Turkish business delegates arrived for talks in Erbil on Sunday as the Kurdistan Regional Government (KRG) embarks on a mission to attract new investors.
More than 50 companies and around 150 traders are taking part in the Trade Summit taking place at Erbil International Hotel, organized to boost trade volume between the neighbors.
Trade volume between the Kurdistan Region and Turkey in 2017 was $8.1 billion. This fell to $6.7 in 2018.
“It will be the duty of the president of the Region to pave the way to develop close relations between the Region and our neighbors for economic and trade development, strengthen diplomatic relations, and find joint solutions for joint problems and interests,” Kurdistan Region President Nechirvan Barzani said during his inauguration on June 10.
The Region relies on neighboring Turkey for the lion’s share of its trade and investment. Like Iraq to the south, the economy is weighted heavily in favor of foreign imports of food and consumer goods, paid for with oil wealth.
Exports make up a tiny fraction of the trade relationship. Domestic agriculture and manufacturing have suffered as a result.
The Region has long said it intends to open a new border crossing with its northern neighbor to facilitate further trade.
“[Turkey’s] trade volume with Iraq as a whole is $10 to $12 billion and there is an opportunity to increase this to $20 billion and this can be done mainly through further development, improvement, and broadening of the Ibrahim Khalil crossing,” KRG spokesperson Safin Dizaye told delegates Sunday.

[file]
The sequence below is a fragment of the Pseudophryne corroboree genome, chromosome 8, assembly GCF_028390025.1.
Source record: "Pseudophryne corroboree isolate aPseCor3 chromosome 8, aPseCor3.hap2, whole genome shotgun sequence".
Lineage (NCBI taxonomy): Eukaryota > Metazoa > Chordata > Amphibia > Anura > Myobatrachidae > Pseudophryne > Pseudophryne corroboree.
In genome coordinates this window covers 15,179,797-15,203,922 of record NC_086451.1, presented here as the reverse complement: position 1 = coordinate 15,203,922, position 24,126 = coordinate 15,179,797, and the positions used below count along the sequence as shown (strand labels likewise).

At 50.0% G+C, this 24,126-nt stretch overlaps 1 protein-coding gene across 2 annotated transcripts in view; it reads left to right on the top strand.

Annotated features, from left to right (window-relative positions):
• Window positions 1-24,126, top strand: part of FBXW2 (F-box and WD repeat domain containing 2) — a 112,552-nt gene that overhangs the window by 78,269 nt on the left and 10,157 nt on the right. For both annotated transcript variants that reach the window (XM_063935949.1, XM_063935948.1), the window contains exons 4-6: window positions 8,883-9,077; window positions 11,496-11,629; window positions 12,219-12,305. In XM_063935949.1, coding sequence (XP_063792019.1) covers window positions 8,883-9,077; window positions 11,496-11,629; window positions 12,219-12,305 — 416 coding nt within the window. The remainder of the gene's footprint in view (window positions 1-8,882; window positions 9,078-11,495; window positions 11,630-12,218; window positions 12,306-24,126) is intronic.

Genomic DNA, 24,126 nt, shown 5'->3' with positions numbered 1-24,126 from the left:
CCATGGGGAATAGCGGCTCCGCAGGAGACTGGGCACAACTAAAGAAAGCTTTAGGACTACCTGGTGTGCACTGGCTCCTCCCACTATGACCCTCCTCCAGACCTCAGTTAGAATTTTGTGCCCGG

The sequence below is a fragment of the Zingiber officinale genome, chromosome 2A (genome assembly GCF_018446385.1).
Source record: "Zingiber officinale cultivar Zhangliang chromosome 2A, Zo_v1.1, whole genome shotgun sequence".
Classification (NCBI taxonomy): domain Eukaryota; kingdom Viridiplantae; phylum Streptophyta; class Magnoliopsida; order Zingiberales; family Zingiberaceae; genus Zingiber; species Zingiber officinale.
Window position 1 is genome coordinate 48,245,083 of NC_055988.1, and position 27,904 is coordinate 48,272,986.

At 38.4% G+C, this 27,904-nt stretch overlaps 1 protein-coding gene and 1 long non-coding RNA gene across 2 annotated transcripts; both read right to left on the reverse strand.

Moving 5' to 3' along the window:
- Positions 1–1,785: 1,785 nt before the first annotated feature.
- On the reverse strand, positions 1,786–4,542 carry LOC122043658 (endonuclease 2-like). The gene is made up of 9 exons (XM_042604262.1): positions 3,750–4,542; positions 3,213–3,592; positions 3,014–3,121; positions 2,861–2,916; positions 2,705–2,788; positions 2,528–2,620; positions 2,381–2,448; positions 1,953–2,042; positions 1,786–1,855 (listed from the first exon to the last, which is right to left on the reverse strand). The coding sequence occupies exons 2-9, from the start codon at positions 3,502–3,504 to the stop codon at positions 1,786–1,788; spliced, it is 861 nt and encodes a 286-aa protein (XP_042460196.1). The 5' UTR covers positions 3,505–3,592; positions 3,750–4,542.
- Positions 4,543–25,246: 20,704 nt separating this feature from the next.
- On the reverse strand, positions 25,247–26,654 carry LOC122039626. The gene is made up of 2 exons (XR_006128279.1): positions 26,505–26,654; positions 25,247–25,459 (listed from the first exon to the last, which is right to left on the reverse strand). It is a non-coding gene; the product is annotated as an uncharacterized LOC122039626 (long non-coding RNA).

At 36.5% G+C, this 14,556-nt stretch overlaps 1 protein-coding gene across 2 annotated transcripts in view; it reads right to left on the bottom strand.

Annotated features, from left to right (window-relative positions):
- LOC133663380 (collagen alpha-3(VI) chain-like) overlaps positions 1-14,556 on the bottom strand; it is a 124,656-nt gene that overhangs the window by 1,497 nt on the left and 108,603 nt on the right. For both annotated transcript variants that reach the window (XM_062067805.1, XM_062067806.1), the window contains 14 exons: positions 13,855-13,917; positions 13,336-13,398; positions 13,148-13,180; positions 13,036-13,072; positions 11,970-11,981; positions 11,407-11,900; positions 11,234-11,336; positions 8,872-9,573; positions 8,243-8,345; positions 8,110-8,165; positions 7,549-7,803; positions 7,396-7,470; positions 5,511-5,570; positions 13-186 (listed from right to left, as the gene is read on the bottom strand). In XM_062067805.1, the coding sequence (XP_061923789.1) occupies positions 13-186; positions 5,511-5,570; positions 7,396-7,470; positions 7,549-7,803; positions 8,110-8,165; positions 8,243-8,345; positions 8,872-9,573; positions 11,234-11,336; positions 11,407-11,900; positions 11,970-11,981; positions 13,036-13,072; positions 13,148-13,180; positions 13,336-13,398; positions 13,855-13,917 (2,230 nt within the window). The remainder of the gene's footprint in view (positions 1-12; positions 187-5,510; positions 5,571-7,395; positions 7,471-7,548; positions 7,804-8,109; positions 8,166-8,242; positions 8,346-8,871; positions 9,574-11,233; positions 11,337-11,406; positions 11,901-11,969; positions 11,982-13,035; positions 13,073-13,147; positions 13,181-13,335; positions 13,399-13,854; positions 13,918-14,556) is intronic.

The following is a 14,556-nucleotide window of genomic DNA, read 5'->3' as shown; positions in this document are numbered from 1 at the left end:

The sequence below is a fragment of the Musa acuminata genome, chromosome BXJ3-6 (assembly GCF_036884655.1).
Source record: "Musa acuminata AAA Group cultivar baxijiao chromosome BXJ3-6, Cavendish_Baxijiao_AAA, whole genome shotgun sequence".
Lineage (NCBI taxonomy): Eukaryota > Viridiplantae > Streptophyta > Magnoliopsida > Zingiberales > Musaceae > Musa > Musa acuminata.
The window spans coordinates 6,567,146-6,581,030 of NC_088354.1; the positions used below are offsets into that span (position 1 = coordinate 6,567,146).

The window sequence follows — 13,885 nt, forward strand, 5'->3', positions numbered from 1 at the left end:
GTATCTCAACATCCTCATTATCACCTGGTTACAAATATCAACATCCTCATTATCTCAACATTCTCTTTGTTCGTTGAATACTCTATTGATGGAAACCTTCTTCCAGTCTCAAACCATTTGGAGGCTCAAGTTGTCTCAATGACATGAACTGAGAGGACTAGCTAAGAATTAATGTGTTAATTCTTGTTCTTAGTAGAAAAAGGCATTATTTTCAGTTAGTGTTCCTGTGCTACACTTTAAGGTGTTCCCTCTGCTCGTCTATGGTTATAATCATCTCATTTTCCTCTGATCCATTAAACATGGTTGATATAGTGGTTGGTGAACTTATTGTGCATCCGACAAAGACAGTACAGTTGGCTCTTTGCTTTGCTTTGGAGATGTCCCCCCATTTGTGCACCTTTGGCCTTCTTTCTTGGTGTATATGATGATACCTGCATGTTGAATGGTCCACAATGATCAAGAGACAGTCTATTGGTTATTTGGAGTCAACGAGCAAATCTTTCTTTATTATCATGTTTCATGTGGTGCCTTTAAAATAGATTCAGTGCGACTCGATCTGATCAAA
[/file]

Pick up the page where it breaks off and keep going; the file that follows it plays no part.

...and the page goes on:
Ibrahim Khalil, near Zakho in northern Duhok province, is the main land-border crossing between the Kurdistan Region, Iraq, and Turkey.
The Iraqi side of the crossing is controlled by the Peshmerga and Kurdish border officials. Customs revenues are paid to the KRG, which also issues its own visa stamps independently of Baghdad.
There have long been discussions over a potential new crossing in Ovaköy, 12 km southwest of Ibrahim Khalil, which could bypass the Kurdistan Region entirely and allow Turkey to trade directly with Iraq.
Such a new crossing could boost trade and tourism and relieve notoriously long delays at the border. However, a new crossing manned by Iraqi officials could see the KRG sidelined, eating into trade and revenues.
“We believe in strengthening Kurdistan’s economy and we want to further increase and strengthen trade exchanges between Turkey, the Kurdistan Region, and Iraq on the whole,” Dizaye added.
Chambers of commerce from Turkey and the Kurdistan Region are taking part in the summit, including the Kurdistan Federation of Chambers of Commerce and Industry.
“We are working together with Turkey’s businessmen and business chambers of Mersin, Kayseri, and Gaziantep to introduce the traders who have come here to Kurdistan traders. From now on, we will be encouraging traders who have been exporting their goods to Kurdistan to bring their factories to Kurdistan and invest from here,” Gailan Haji Sahid, president of Kurdistan Association of Importation and Exportation, told Rudaw.
The Turkish delegations hope to build on the already strong relations.
“There are strong relations and mutual love between the people of Turkey and northern Iraq. We have come here to further strengthen and support these relations. We as nations of this region can run this region well if we have good relations with each other,” Ayhan Kiziltan, president of Mersin Business Chamber, said.